Step 4: Reduce the opacity of the duplicated layer and find a good balance between the two images since the original photo will start to fade through.
Technique 2: Eyedropper Tool
As mentioned above, the eyedropper tool is one of the most effective and quickest ways to fix color cast because it automates part of the process. Here’s how you can apply it in Adobe Photoshop or even in Adobe Photoshop Elements.
Step 1: Duplicate your layer, and keep your original photo below it.
Step 2: Use a Pen Tool to select the area with color cast and change the Blend Mode to Color.
Step 3: Select a Soft Round Brush and press on Alt or Option to change it to Eye Dropper.
Step 4: Select a color within the image that is closest to the original color and adjust the opacity as needed.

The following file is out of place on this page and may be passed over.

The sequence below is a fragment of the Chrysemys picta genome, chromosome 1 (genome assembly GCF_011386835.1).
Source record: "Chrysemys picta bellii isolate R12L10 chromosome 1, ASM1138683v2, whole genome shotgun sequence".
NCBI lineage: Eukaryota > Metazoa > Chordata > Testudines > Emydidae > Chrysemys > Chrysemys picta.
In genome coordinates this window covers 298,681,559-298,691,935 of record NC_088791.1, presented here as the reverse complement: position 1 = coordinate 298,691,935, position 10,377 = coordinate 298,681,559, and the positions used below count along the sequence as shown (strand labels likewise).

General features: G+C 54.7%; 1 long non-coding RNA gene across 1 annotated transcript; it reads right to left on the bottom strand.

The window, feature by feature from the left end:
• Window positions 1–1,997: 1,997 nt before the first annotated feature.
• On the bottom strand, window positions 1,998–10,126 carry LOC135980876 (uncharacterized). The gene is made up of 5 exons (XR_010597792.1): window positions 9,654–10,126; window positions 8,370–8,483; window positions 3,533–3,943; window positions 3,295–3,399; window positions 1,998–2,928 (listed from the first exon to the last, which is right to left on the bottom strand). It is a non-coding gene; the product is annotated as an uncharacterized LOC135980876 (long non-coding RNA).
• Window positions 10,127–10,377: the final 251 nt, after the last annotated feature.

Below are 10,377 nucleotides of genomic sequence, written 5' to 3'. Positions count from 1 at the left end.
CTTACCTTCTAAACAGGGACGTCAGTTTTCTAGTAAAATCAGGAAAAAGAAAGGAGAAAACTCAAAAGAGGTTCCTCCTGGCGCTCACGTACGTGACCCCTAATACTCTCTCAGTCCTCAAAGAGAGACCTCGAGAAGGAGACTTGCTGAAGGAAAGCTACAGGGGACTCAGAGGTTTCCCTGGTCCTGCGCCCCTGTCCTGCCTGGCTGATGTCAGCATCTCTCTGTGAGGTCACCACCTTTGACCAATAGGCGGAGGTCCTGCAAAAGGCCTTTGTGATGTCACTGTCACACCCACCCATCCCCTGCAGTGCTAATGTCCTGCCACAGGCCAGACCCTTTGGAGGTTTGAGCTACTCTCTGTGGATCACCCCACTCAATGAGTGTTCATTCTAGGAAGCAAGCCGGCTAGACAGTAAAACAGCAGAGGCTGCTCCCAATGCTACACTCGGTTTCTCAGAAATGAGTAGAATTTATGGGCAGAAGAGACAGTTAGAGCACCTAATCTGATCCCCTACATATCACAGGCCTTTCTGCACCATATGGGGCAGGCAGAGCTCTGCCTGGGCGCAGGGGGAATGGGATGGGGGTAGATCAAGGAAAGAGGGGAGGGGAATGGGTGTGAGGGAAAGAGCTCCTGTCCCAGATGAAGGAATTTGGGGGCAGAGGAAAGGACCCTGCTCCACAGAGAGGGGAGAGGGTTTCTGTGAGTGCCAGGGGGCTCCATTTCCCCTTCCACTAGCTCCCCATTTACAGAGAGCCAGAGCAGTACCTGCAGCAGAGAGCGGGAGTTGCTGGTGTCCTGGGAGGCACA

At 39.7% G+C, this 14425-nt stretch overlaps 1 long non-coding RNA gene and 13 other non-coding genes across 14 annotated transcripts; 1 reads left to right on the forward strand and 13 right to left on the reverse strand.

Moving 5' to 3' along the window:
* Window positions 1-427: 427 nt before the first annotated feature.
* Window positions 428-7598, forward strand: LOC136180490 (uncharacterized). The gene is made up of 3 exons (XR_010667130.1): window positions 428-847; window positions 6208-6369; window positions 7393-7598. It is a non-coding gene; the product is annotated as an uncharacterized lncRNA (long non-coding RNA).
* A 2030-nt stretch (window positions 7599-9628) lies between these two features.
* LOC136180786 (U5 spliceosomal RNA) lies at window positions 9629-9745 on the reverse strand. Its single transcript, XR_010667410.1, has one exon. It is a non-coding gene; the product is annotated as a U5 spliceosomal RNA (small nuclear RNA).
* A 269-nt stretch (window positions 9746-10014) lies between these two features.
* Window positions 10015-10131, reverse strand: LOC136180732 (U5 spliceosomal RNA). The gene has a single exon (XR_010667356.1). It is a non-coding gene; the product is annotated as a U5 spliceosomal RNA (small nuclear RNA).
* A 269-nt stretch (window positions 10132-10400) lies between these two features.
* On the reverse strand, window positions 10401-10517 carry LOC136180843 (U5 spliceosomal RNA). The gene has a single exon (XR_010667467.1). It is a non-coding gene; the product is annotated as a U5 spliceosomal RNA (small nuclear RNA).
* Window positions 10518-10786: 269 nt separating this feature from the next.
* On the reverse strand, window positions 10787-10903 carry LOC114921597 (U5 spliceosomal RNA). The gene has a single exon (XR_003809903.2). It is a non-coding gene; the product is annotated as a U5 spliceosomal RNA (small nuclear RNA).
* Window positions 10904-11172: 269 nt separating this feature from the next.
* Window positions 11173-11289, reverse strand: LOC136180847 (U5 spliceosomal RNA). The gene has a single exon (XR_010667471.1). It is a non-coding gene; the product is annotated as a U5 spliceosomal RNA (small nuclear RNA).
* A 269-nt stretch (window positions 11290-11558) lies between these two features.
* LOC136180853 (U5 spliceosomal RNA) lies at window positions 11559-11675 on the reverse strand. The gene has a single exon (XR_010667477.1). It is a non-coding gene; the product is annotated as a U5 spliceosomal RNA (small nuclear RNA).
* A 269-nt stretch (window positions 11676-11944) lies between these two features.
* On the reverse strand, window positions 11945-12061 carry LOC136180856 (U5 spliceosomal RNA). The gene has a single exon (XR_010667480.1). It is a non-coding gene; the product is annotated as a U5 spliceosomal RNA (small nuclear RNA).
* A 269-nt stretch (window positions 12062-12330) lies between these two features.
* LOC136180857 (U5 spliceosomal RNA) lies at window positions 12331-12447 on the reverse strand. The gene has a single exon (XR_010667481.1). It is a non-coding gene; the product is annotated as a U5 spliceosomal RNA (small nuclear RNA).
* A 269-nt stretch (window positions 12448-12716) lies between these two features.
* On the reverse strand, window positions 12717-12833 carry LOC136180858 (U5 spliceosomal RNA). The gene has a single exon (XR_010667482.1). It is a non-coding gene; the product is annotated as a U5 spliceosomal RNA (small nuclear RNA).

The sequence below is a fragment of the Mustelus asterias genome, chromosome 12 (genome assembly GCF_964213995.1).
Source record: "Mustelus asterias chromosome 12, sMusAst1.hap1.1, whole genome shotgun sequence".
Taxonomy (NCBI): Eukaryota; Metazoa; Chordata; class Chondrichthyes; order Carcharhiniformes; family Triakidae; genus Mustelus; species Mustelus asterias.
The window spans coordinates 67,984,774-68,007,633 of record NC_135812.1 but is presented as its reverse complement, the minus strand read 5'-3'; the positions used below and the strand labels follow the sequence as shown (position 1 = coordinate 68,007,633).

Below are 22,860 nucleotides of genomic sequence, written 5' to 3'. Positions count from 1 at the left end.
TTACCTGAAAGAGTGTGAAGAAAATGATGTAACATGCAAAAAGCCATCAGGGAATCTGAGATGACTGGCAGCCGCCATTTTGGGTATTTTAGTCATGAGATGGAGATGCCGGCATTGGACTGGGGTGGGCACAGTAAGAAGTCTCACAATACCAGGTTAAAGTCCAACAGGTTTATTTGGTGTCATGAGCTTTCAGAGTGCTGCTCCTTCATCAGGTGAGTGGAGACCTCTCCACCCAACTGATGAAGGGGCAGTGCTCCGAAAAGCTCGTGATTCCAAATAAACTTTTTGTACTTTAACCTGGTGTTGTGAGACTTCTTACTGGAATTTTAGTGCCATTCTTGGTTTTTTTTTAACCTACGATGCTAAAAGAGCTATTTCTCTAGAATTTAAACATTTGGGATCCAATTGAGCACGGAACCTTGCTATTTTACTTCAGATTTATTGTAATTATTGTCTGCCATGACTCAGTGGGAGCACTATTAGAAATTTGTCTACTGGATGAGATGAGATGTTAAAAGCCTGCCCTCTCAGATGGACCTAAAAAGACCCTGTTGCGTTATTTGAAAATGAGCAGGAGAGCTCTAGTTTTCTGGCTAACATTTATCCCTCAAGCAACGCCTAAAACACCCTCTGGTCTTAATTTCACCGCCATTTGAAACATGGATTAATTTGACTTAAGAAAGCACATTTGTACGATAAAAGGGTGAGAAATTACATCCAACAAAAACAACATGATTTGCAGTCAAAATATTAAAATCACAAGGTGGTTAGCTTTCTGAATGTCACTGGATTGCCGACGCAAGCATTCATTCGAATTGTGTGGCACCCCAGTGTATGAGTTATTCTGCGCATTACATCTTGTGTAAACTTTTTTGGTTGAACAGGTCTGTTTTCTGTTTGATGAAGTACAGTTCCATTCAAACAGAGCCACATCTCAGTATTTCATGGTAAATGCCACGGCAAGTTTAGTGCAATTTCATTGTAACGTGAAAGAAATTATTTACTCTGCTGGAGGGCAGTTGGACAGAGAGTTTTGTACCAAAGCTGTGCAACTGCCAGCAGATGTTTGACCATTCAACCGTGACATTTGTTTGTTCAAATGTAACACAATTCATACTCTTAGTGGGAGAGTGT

Step 5: Brush over the area that needs fixing.
How to Fix a Color Cast in Lightroom?
Adobe Lightroom is another great software to use in fixing color cast. We recommend using Eye Dropper + Temp + Tint Tools.
Lightroom also has its own eyedropper tool which can quickly fix even color casts in an image. However, you can also apply extra adjustments if your image is still a blend of different hues.
Step 1: Select the eye dropper and identify the most neutral part of your image, which would most likely be a medium grey or white. Select it and it should automatically fix most of if not the whole photo.
Step 2: If your image still looks uneven, select the Brush Tool and slide the Temperature slider to either cool down or warm up your image. Next, adjust your Tint slider as well.